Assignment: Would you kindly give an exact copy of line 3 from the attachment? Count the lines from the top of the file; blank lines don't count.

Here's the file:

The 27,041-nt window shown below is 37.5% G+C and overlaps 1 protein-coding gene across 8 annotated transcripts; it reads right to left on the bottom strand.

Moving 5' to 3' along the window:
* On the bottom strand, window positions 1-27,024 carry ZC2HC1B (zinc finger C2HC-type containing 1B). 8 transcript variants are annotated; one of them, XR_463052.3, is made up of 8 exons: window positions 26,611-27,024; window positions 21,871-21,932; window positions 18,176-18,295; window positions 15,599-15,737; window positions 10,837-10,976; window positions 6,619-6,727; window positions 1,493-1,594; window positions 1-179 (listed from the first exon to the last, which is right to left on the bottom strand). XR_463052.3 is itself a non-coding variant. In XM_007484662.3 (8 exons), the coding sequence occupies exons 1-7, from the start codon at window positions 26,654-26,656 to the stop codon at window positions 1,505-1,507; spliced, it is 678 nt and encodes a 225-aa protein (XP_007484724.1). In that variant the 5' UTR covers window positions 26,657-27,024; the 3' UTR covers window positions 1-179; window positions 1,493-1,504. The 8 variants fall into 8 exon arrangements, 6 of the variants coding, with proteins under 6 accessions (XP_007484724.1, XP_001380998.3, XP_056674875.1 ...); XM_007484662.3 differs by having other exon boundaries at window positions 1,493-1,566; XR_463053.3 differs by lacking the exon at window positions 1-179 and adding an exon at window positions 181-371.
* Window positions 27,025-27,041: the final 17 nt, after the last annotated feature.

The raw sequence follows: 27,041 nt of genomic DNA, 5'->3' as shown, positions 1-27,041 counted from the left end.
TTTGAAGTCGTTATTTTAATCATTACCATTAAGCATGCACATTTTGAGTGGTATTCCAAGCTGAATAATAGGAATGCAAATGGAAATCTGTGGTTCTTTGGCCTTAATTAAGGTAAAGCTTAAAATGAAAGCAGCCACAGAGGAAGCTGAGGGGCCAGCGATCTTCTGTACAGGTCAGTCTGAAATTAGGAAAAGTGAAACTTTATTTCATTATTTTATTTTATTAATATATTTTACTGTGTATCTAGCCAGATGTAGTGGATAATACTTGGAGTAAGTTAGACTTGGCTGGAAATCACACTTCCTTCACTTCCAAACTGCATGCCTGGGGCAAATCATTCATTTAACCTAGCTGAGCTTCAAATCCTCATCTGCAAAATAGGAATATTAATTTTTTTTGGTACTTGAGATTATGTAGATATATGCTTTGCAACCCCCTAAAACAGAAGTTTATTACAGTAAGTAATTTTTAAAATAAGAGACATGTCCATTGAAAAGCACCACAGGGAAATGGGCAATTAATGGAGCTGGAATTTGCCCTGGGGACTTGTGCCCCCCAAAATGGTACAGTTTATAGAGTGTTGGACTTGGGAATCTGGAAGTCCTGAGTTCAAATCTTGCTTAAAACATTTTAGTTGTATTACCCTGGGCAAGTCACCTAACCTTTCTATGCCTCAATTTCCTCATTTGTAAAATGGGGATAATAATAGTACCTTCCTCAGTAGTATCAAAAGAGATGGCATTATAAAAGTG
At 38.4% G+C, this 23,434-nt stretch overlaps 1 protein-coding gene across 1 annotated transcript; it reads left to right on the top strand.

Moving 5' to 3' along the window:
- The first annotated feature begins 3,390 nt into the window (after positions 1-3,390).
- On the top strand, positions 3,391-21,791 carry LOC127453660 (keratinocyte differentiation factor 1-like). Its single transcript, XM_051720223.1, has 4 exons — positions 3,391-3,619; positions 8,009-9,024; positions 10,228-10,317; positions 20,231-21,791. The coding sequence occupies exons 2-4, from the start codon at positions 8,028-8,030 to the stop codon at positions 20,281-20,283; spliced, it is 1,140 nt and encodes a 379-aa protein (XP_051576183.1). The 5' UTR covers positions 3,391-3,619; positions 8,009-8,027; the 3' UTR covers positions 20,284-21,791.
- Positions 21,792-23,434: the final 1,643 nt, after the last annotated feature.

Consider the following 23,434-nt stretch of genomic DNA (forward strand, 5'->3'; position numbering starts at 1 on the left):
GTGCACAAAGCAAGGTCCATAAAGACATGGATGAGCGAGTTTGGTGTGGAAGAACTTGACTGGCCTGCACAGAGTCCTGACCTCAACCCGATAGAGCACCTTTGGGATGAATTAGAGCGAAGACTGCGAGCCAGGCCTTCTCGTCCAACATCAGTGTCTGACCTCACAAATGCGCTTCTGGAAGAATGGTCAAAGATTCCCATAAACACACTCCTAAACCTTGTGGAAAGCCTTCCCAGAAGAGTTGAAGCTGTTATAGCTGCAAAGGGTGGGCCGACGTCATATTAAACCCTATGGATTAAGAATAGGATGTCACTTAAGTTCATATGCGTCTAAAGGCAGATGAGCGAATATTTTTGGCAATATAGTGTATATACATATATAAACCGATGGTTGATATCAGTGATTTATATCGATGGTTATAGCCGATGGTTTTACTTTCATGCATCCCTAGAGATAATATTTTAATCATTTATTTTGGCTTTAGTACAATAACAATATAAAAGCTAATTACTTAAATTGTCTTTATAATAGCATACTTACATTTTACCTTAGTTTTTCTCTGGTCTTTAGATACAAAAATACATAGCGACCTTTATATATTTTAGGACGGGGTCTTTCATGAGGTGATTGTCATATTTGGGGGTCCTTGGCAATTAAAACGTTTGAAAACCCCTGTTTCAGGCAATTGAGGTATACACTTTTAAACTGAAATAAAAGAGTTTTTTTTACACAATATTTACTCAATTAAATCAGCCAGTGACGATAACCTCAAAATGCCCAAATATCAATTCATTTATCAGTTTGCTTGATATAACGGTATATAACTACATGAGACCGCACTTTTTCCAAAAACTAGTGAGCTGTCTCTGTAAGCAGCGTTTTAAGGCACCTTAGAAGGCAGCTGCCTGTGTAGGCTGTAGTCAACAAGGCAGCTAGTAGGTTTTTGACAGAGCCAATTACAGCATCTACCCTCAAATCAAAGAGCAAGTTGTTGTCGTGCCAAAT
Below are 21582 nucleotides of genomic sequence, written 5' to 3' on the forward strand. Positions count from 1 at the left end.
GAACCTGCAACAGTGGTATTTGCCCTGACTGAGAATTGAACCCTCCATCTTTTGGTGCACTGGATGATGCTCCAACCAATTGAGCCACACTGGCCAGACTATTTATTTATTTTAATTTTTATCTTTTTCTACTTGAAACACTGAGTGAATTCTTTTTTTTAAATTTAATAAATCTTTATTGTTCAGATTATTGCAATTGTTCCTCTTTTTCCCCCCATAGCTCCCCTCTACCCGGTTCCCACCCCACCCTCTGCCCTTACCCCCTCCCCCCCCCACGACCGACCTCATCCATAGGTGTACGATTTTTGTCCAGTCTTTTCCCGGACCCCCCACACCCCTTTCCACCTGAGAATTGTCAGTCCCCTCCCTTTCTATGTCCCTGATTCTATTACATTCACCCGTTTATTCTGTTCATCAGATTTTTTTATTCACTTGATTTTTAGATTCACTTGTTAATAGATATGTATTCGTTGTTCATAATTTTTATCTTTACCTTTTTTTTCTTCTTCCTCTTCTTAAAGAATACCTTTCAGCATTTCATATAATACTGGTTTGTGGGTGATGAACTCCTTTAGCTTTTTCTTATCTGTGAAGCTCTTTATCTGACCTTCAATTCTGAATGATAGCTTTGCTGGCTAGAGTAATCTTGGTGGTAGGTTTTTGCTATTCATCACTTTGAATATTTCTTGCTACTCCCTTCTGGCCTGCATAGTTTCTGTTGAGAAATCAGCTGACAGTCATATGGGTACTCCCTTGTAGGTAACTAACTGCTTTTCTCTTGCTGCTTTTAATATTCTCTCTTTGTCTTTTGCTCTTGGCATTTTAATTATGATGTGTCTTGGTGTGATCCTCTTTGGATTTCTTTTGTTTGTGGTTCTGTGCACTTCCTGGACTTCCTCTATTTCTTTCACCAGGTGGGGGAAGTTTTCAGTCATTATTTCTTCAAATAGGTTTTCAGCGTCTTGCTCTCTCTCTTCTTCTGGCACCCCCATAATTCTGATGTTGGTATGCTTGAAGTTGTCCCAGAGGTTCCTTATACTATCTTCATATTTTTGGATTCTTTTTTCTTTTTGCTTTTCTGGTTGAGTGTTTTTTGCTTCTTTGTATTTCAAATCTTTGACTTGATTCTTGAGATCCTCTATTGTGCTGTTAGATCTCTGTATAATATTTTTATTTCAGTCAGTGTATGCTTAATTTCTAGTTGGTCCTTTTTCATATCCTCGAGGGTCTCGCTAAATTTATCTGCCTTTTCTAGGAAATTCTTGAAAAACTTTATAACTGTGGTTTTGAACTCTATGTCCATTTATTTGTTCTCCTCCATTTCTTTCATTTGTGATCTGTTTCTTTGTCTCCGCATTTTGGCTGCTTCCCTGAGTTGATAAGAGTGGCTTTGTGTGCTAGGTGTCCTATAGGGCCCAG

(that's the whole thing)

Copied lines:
* On the bottom strand, window positions 1-27,024 carry ZC2HC1B (zinc finger C2HC-type containing 1B). 8 transcript variants are annotated; one of them, XR_463052.3, is made up of 8 exons: window positions 26,611-27,024; window positions 21,871-21,932; window positions 18,176-18,295; window positions 15,599-15,737; window positions 10,837-10,976; window positions 6,619-6,727; window positions 1,493-1,594; window positions 1-179 (listed from the first exon to the last, which is right to left on the bottom strand). XR_463052.3 is itself a non-coding variant. In XM_007484662.3 (8 exons), the coding sequence occupies exons 1-7, from the start codon at window positions 26,654-26,656 to the stop codon at window positions 1,505-1,507; spliced, it is 678 nt and encodes a 225-aa protein (XP_007484724.1). In that variant the 5' UTR covers window positions 26,657-27,024; the 3' UTR covers window positions 1-179; window positions 1,493-1,504. The 8 variants fall into 8 exon arrangements, 6 of the variants coding, with proteins under 6 accessions (XP_007484724.1, XP_001380998.3, XP_056674875.1 ...); XM_007484662.3 differs by having other exon boundaries at window positions 1,493-1,566; XR_463053.3 differs by lacking the exon at window positions 1-179 and adding an exon at window positions 181-371.